Some women experience very mild menopause symptoms. It’s not clear why some women have mild symptoms while others have extreme symptoms when going through menopause. If you think you might be going through menopause but you aren’t sure, you can do a blood test. Your doctor will test your estrogen and follicle-stimulating hormone levels to confirm if you’re going through menopause.

2. Are There Complications Associated With Menopause?

Most of us ladies will go through menopause without any major issues. But some of us may develop complications from menopause. The below complications are associated with menopause (though they are also associated with the normal process of aging).

  • Weight gain
  • Heart disease
  • Urinary problems
  • Osteoporosis

The physical changes that happen to your body during menopause may leave you more susceptible to the above complications after menopause. During the postmenopausal stage, estrogen levels are quite low. These low levels can negatively impact bone and heart health. It can also lead to weight gain (particularly around your middle section) and make you more prone to urine leakage (especially when laughing or coughing).

You can lower your risk of these complications by quitting smoking, eating a heart-healthy diet, exercising regularly, and looking into treatment options for urinary incontinence. Don’t worry – you may not develop any of these issues after going through menopause. It is just a good idea to look out for them and be prepared to deal with them if they occur.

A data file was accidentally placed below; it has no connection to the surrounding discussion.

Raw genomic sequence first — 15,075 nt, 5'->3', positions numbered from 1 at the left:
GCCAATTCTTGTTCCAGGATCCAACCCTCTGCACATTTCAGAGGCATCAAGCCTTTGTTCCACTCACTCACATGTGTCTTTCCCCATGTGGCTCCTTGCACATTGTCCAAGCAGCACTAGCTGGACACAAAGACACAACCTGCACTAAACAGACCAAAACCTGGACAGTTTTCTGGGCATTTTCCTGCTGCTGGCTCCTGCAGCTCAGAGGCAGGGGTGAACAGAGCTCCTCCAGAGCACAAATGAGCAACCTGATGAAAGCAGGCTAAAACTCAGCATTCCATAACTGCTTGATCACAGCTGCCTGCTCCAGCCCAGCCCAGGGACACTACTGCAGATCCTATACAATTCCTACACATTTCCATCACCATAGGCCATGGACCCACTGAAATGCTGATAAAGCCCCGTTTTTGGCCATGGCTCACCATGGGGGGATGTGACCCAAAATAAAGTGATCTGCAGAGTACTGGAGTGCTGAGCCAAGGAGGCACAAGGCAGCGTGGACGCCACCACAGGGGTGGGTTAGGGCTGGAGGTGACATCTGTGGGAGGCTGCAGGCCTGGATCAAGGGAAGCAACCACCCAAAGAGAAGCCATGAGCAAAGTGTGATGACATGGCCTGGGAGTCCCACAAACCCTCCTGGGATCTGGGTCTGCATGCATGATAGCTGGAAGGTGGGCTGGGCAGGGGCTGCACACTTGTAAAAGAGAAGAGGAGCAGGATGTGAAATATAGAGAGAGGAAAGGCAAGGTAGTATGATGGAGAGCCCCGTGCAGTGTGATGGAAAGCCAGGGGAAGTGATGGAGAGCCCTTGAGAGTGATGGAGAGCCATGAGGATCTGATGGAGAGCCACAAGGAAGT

3. How Can I Treat My Menopause Symptoms?

There are treatment options available for women going through menopause. Before you start taking any of the available menopause medications, it’s important to understand that they come with risks and potential side effects.

Hormone therapy is one of the most common treatments for menopause and it can minimize symptoms such as hot flashes, mood swings and vaginal dryness. However, hormone therapy is also associated with an increased risk of stroke, uterine cancer and breast cancer. Talk to your doctor to figure out whether the risks of hormone treatments are worth the benefits they can offer.

You may be able to naturally minimize your menopause symptoms by doing the following:

  • Eating a healthy diet
  • Maintaining a healthy weight
  • Exercising regularly
  • Eating more foods high in phytoestrogens (such as flaxseeds, soybeans, beans and tempeh)
  • Reducing consumption of processed foods and refined sugars
  • Staying properly hydrated
  • Taking natural hormone-support supplements (such as red clover extract, black cohosh, dong quai and evening primrose oil)
  • Eating sufficient protein for your body’s needs

If you don’t want to take hormone replacement therapy, try the above natural remedies to minimize your menopause symptoms. Don’t forget that menopause doesn’t last forever. Take it one day at a time until you get through this challenging phase of life. There are millions of women fighting alongside you!